by Sherry F. Colb
In my Verdict column for this week, I examine the case of Los Angeles v. Patel. In particular, I discuss the significance of the majority's decision to rely on the abortion facial challenges analysis in Planned Parenthood v. Casey to inform its handling of the Fourth Amendment facial challenges question presented by Patel. In this post, I want to call attention to another interesting parallel between the Court's handling of Fourth Amendment privacy, on the one hand, and abortion, on the other.
When the Supreme Court first ruled that the Constitution protects abortion, in Roe v. Wade, it focused quite a bit on the doctor's role in making the decision whether to terminate a pregnancy. With respect to the first trimester, for example, the Justice said that "the attending
physician, in consultation with his patient, is free to determine,
without regulation by the state, that, in his medical judgment, the
patient's pregnancy should be terminated."
Though the decision in Casey has since supplanted Roe and is (properly) much more focused on the woman (with a concurrence by Justice Blackmun characterizing forced pregnancy as a species of enslavement) rather than the doctor, the oddity of highlighting the doctor in Roe itself is still noteworthy. It essentially looks to the provider of services that constitute the right to privacy as the holder of that right itself.
This odd formulation appears in Patel as well, though for different reasons. In Patel, it is the people who operate hotels who come to the U.S. Supreme Court asserting a right to privacy in the personal information about their guests kept in the hotel registries. There is no discussion in Patel of the privacy rights of the hotel guests themselves, who are presumably going to be the most concerned about government snooping into private, identifying information about guests contained in the registries. Yet the Supreme Court does find that hotel operators have a Fourth Amendment privacy right in the information contained in those registries (because the registries are the hotel's property) and ultimately finds as well that the challenged statute is facially invalid under the Fourth Amendment.
In Roe, the emphasis on doctors likely reflects Justice Blackmun's tremendous respect for physicians acquired from his own experience serving as general counsel to the Mayo Clinic in Rochester for nine years. In Patel, by contrast, the Court does not exhibit any special respect or affection for hotel operators. Instead, the people bringing the case are hotel operators, and their customers cannot join them in their suit because of the third-party doctrine, elaborated in detail in this column. Briefly, the third-party doctrine holds that (often, though not always), a private person's handing over information to another private person or entity (such as a bank or a telephone company) constitutes a relinquishment of any Fourth Amendment right to privacy from governmental surveillance of that information. In a fascinating article entitled Fourth Amendment Fiduciaries, to be published in the Fordham Law Review, Kiel Robert Brennan-Marquez argues that not only is this doctrine wrong, but private parties to whom personal information has been entrusted should sometimes themselves be barred by the Fourth Amendment from sharing such entrusted information with the government, even without governmental initiation.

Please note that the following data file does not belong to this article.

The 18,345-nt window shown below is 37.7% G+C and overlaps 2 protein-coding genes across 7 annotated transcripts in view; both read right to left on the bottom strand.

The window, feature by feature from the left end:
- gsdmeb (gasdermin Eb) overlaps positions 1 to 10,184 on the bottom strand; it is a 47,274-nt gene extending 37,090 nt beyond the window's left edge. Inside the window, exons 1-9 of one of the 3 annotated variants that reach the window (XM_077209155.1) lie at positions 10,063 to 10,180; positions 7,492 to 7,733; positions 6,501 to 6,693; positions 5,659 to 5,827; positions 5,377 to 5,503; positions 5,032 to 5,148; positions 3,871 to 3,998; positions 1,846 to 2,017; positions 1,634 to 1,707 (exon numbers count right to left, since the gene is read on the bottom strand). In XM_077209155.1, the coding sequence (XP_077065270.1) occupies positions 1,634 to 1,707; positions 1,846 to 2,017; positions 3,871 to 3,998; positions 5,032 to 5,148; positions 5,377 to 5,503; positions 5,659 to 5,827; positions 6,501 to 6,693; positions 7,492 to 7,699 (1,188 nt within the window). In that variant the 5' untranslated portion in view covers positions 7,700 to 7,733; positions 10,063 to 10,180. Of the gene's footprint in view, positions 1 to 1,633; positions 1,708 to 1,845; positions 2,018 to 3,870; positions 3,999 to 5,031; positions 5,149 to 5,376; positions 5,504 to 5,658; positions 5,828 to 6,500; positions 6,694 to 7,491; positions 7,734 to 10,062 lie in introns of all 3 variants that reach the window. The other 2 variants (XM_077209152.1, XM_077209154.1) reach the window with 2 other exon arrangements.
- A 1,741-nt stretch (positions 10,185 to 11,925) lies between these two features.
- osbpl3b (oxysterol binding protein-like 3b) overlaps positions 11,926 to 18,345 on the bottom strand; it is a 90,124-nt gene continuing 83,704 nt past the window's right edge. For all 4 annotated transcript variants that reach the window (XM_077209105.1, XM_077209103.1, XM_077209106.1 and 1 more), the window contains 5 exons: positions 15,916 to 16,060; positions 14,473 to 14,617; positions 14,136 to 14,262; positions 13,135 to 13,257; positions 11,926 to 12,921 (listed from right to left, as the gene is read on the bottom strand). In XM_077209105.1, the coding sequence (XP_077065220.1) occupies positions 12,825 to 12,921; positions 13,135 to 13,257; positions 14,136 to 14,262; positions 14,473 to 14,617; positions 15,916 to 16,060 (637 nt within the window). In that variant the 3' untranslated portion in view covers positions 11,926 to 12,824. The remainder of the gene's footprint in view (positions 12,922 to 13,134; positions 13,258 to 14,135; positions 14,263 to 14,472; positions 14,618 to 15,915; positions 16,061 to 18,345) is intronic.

In one sense, it is quite understandable that providers of privacy would often be best situated to litigate the rights of those to whom privacy is provided. In Griswold v. Connecticut, the providers of contraception had prudential standing to challenge laws prohibiting contraceptive use, and they were able to litigate strongly, without embarrassment, to protect both their business interests and their customers' privacy interests. Hotel guests and women who seek abortions likewise rely on hotel operators and abortion providers, respectively, to offer them a safe haven and provide the services they need, so it may not be surprising to find the same providers litigating on their behalf when the time comes. It is unfortunate, though, to have the law ignore the underlying privacy interests or vest them entirely in their providers, given whose interests are most squarely implicated. And Brennan-Marquez makes an important contribution in arguing that the privacy interests are not truly safe from the government unless the law recognizes a further obligation on the part of the providers to respect their customers' privacy enough to hold it sacred, regardless of whether the government is seeking its exposure or not. Needless to say, Brennan-Marquez deals with the obvious "state action" objection to his position. I recommend that people read his article.